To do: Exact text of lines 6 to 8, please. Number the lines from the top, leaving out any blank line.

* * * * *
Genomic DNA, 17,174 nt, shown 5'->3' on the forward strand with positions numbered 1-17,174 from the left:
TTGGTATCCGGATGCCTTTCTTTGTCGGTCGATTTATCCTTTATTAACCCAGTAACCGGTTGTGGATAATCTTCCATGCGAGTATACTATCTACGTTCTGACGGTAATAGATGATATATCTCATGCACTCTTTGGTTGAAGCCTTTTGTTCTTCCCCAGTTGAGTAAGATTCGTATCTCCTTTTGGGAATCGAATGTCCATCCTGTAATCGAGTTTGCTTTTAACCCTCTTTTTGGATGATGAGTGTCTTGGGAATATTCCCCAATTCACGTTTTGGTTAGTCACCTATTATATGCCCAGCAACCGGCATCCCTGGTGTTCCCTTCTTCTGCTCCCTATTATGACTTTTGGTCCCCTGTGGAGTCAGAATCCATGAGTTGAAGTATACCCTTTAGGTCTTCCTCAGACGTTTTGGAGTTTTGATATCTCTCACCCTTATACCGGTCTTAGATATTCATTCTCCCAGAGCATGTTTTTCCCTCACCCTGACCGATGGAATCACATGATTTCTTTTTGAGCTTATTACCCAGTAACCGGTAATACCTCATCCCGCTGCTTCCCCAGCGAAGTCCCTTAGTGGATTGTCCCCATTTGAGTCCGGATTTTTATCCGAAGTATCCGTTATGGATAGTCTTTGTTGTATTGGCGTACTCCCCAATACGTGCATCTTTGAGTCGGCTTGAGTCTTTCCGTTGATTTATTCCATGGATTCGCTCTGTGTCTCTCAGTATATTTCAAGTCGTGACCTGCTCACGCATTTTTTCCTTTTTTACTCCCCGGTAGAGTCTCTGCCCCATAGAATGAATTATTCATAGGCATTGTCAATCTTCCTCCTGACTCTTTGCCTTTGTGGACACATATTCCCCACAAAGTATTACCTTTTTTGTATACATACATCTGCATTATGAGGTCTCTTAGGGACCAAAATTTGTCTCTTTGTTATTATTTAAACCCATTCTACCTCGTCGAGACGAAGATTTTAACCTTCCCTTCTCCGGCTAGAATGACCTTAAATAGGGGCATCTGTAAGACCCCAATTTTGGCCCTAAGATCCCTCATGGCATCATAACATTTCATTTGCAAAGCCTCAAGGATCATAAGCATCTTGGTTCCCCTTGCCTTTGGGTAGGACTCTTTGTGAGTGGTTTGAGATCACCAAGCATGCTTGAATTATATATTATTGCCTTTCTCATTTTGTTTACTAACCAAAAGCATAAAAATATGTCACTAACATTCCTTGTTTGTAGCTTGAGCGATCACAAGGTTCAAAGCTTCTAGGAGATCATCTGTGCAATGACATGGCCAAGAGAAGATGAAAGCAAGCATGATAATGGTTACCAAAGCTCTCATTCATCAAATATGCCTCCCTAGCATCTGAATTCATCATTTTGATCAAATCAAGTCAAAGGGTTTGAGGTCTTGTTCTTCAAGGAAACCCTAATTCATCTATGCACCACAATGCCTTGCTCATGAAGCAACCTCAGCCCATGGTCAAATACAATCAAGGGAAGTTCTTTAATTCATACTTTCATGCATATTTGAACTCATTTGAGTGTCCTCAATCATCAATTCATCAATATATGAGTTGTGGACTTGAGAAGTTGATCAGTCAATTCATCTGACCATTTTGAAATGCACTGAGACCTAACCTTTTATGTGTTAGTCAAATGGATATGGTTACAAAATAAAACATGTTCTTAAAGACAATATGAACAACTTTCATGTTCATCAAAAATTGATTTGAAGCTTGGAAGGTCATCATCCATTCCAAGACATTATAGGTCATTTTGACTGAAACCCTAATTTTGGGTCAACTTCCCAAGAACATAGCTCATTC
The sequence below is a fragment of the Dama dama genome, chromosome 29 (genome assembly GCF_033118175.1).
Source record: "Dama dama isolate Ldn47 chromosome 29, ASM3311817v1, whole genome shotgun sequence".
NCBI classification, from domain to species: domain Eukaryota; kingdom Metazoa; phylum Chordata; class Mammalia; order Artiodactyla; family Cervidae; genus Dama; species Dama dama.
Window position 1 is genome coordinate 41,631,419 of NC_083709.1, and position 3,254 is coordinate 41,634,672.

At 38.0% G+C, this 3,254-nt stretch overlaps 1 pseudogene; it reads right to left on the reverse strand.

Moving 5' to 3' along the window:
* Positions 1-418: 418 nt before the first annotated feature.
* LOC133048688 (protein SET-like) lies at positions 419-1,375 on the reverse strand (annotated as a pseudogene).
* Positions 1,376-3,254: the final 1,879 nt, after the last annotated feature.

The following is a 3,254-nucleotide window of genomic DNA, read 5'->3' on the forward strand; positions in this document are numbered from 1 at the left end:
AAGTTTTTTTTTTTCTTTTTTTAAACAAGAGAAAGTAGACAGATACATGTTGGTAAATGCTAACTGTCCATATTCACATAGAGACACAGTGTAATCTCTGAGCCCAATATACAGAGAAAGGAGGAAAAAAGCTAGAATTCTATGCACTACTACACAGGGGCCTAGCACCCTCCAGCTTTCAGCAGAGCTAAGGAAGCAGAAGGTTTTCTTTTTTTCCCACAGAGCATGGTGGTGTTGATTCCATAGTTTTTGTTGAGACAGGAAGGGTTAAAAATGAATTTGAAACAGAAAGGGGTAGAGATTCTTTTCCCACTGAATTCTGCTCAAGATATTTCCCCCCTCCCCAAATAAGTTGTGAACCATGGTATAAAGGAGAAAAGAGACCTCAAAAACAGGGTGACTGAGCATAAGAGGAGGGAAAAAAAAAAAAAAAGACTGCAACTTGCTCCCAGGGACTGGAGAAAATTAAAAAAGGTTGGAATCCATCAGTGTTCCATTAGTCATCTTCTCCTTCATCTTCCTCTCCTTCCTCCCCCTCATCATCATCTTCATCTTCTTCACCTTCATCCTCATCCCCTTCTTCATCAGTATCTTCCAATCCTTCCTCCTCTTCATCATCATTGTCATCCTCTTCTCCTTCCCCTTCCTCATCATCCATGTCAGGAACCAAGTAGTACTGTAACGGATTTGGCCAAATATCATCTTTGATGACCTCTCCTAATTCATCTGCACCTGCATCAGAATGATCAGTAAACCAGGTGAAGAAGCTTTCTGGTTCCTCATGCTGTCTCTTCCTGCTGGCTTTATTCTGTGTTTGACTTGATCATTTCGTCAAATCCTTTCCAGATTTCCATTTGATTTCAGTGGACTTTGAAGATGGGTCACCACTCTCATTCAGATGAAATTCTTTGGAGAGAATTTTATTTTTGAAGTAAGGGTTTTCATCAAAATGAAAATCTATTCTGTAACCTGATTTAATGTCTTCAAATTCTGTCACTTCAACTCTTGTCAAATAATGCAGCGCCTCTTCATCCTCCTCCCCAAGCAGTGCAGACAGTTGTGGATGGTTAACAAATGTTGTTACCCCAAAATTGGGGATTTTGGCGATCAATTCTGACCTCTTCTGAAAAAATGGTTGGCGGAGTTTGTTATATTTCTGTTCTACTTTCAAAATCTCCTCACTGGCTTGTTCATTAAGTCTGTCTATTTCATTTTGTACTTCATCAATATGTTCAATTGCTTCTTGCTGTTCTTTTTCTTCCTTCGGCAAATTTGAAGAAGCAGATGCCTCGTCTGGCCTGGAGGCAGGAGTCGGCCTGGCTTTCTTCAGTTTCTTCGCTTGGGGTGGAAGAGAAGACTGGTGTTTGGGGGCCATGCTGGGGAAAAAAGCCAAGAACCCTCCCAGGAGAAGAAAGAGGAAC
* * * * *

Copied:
Window position 1 is genome coordinate 41,631,419 of NC_083709.1, and position 3,254 is coordinate 41,634,672.

At 38.0% G+C, this 3,254-nt stretch overlaps 1 pseudogene; it reads right to left on the reverse strand.

Moving 5' to 3' along the window: